Linda Sobeh Ali and the Mediocrity of Palestinian Leadership

IT HAPPENS that I today regard the sudden retraction from Canadian soil of Linda Sobeh Ali, the Palestinian chargé d’affaires, as someone who has spent a number of years working in communications and public relations. In my profession — which has among other things interpolated me between and among differing cultures — I’ve had to pay due attention to protocol. I like to think I’m reasonably good at this delicate work and that I can smell from a distance those who are not. And at this moment I rather detect the aroma of amateurism on the air.

We are told by a journalist writing for the Star that “Foreign Affairs Minister John Baird objected strenuously” to a video link posted by the official on her Twitter account. Another death by tweet may now be added to the long and growing list, each entry an occassion to wonder once again How foolish can one be? The excuse offered was of the “I had no idea” variety, but quite soon Mr. Baird was informed, by the intermediary Shimon Fogel (of the Centre for Israel and Jewish Affairs)*, of the video’s call to a war that “destroy[s] the Jews.”** There is much to be drawn from the incident, assuming that the account provided by the chargé d’affaires is truthful, as I suspect it is.

I’ll begin with the most common — the cautionary. Janus might well be designated the god of social media, the doors always open to the opportunity to make a fool of oneself. The prospect is worse even than that if you happen to be in the business of politics or diplomacy. This is of course a matter of hindsight, and we all make mistakes. In any case, this blunder yields in my estimation the opportunity to make a more grave and less noted observation: the commonplace amateurism of Palestinian leadership.

The theme has been examined over and again, in considerations that range in temporal and thematic treatments from the early negotiations between a blustering Arab League and an exasperated Churchill to the sloppy performance of Arafat during the 1990s, at the time of the Oslo negotiations. In his book Arafat: From Defender to Dictator, Saïd K. Aburish finely crafts a rounded portrait of the man who combined in his modus operandi the avuncular candy-man, petty tribal warlord, and third-rate autocrat. (Chief among Arafat’s “yes men and sychophants” — Aburish’s phrase — was the current leader and money-man mediocrity, Abu Mazen aka Mahmoud Abbas.) One can not but walk away from the performance feeling that the Palestinian Authority — little more than an extension of Arafat himself — represents both an anti-climax and a diminishment of everyone upon whom it has subsequently impinged. How depressingly easy it is to imagine Arafat, in the age of Twitter, either committing the same error or else doing it “accidentally on purpose,” and then lying about it for personal advantage.

One can better grasp the point by turning things around and considering the theme of competence. This too has been examined over and again, and the contrasting examples are many. Linda Sobeh Ali declared that she had come to Ottawa to do for the Palestinians what others had done for the Jews, which is to say create close and productive relationships. At this, the Palestinians are now almost precisely a century behind, for examples, Vladimir Jabotinsky and Chaim Weizmann and David Ben-Gurion, who under any objective assessment will be seen to have vastly outmaneuvered their Arab counterparts; so much so that the phrase “Jewish lobby” invokes matters of substance and high seriousness, while its counterpart, “Palestinian lobby,” invokes the shabby stereotypes of middle-age hippies and the campus-left rabble.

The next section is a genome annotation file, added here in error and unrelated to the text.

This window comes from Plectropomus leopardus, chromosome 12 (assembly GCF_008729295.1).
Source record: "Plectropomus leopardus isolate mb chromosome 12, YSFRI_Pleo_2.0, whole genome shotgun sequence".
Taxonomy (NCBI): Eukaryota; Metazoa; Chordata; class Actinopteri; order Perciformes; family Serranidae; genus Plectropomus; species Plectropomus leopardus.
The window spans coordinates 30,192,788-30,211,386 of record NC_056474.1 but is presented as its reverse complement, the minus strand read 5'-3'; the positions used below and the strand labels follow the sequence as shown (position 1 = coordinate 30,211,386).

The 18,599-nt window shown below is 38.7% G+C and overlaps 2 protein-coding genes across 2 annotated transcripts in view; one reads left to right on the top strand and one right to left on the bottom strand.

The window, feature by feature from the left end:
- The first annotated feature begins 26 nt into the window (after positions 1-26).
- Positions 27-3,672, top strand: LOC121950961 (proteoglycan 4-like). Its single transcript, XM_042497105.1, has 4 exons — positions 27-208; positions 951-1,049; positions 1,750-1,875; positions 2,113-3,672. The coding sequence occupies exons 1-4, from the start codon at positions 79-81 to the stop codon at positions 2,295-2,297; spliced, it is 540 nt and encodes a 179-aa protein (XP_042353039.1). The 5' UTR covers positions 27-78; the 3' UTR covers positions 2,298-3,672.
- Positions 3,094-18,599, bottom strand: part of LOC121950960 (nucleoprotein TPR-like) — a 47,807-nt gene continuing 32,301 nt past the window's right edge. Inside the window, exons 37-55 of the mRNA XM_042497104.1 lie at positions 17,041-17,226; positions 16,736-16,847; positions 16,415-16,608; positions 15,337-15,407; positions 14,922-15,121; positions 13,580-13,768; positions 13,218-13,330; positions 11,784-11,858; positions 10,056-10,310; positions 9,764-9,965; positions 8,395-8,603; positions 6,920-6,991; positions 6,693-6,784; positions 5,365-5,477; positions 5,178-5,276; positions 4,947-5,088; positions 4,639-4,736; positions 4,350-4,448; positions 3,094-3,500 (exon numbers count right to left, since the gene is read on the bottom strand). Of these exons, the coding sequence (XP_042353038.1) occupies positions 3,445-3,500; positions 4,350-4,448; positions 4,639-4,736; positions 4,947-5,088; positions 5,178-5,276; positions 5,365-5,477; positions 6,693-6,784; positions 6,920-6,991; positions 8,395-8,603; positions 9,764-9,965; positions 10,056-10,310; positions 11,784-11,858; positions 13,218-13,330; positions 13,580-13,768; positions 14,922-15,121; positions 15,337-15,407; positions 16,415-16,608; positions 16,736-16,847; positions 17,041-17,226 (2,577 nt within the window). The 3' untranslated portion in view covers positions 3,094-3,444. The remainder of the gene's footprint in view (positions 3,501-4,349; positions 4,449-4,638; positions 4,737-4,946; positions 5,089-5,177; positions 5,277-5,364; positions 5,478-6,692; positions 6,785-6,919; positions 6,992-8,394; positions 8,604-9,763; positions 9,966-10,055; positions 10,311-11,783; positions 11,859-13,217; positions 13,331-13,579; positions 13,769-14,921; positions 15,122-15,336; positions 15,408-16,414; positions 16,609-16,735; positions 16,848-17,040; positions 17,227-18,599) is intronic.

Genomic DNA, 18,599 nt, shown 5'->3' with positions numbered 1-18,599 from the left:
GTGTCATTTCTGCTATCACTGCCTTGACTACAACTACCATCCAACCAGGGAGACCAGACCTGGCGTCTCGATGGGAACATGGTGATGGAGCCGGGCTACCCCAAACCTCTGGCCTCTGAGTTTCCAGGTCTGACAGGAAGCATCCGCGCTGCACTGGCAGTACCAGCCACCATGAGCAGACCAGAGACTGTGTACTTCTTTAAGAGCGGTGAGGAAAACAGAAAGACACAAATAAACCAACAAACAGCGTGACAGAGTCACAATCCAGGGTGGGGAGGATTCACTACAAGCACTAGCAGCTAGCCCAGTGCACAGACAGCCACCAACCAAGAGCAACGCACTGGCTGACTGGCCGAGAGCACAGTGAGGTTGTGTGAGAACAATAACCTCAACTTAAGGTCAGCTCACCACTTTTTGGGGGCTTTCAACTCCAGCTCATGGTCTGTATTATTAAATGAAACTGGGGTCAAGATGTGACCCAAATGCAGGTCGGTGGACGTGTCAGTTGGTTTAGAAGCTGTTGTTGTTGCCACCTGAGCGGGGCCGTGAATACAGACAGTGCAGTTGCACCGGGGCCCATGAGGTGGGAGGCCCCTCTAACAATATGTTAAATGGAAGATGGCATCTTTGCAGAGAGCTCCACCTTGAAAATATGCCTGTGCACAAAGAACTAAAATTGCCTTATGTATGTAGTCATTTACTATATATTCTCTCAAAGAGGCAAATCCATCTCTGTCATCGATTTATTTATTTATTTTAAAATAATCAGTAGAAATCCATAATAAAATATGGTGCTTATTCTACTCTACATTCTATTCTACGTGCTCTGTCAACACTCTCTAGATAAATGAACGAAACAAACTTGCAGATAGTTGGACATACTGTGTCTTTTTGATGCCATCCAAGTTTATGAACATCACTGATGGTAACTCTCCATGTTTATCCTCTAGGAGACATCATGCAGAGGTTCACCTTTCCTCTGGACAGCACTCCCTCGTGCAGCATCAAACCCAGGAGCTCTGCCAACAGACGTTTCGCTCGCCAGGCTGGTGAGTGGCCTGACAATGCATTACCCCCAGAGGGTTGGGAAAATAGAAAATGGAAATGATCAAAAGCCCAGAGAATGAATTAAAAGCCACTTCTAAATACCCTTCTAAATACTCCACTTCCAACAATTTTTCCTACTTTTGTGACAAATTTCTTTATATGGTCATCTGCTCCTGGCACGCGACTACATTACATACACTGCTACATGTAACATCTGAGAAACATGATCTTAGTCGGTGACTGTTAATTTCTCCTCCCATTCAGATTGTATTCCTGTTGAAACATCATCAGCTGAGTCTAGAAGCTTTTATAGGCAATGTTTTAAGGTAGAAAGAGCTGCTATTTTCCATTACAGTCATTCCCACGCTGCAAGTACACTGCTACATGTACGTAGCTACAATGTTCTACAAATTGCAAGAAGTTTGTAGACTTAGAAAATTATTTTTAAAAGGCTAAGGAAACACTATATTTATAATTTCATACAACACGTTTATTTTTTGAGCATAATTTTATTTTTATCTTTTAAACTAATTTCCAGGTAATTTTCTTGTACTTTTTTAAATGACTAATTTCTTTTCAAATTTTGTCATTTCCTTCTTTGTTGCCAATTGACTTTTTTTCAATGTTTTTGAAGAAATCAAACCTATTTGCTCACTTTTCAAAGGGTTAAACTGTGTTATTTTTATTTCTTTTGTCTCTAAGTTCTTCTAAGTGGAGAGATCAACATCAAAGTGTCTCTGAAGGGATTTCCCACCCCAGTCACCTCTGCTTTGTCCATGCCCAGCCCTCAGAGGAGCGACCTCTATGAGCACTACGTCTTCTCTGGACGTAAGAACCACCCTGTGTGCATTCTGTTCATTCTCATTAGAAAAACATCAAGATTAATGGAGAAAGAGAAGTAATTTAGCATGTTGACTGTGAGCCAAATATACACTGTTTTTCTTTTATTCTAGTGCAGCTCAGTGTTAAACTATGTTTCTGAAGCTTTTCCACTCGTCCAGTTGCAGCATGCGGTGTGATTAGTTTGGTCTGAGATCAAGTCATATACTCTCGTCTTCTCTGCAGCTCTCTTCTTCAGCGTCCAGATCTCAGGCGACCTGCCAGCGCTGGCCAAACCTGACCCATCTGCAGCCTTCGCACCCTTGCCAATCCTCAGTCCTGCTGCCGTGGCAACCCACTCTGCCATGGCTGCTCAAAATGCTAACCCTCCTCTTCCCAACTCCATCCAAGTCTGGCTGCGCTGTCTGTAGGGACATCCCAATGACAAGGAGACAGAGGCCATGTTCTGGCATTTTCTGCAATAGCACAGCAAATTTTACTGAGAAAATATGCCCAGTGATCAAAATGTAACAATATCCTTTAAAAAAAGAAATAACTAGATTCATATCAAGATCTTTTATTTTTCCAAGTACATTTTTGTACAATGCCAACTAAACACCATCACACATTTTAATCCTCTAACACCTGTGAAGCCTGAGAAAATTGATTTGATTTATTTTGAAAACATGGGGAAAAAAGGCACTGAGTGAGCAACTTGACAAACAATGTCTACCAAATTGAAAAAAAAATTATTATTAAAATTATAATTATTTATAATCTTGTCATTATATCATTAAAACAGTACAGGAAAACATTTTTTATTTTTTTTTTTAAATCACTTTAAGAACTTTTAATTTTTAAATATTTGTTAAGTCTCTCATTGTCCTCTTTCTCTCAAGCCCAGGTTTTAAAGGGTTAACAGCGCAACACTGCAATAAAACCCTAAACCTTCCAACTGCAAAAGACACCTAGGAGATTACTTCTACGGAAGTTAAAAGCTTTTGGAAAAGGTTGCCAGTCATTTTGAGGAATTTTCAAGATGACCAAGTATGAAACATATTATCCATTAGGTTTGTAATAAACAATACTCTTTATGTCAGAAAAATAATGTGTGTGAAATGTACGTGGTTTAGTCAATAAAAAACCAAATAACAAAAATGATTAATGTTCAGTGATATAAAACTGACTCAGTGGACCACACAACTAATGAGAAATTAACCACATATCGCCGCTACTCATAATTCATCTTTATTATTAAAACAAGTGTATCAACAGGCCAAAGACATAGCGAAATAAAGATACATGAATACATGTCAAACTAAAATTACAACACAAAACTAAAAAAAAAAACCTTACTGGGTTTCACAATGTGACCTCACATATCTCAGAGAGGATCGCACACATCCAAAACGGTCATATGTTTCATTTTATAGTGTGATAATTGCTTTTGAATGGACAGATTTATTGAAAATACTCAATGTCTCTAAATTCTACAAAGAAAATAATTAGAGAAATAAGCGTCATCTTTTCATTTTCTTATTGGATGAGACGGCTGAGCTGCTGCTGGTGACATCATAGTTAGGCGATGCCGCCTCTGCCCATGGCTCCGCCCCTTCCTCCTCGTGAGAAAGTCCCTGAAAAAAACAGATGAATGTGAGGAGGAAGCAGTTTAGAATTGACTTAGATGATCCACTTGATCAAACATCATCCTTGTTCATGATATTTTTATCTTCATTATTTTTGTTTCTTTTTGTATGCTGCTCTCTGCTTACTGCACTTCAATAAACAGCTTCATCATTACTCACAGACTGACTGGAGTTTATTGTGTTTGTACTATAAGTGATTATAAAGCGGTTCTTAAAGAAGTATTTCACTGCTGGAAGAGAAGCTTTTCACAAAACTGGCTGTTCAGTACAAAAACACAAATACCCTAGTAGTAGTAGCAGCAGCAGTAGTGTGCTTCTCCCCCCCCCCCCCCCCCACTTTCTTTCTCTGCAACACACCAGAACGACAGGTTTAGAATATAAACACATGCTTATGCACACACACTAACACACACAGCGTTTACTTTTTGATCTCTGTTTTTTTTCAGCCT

With so much deployed against it, and now with a Canadian Government that is openly and eagerly partisan toward Israel, the Palestinian cause demands a higher standard of leader it is not likely soon to produce. (One may establish the point even without getting into the topic of Hamas and its vile parent regime in Iran.) The diplomatic mishandling of this week would be merely unfortunate if it did not also underscore an amateurism that has always attended Palestinian undertakings.

*Correction: this sentence originally mis-identified Shimon Fogel as affiliated with the Canadian Council for Israel and Jewish Advocacy. This organization no longer exists: it became the Centre for Israel and Jewish Affairs in August 0f 2011. Mr. Fogel is its CEO. Return to corrected sentence.

**UPDATE | 19.10.2011 Some have questioned the English translation of the girl’s poem. Salah Basalamah, associate professor in the University of Ottawa’s School of Translation and Interpretation, said the girl is “calling for a war against the soul of Zionism.”
“There is in fact a big difference between calling for a war against Zionism and a war against Jews,” Basalamah told CBC’s As it Happens. The difference between Judaism and Zionism is the difference between a religion and a political ideology, he said. “You could find Jews who are not Zionists and you can find Zionists who are not Jews which means that those two concepts are absolutely not similar although they have a cross section,” Basalamah said.
Shimon Fogel, chief executive officer of the Centre for Israel and Jewish Affairs, rejected the attempt to distinguish between Zionism and the Jewish people. “The two concepts are inherently intertwined. The one is simply the expression of the national will and movement as well as the identity of the Jewish people. So I’m not sure it can be dismissed as easily as some would that somehow it’s OK to call for the destruction of Zionism without that being understood as a call for the destruction of the Jewish people or the Jewish state.” Source: Huffington Post.

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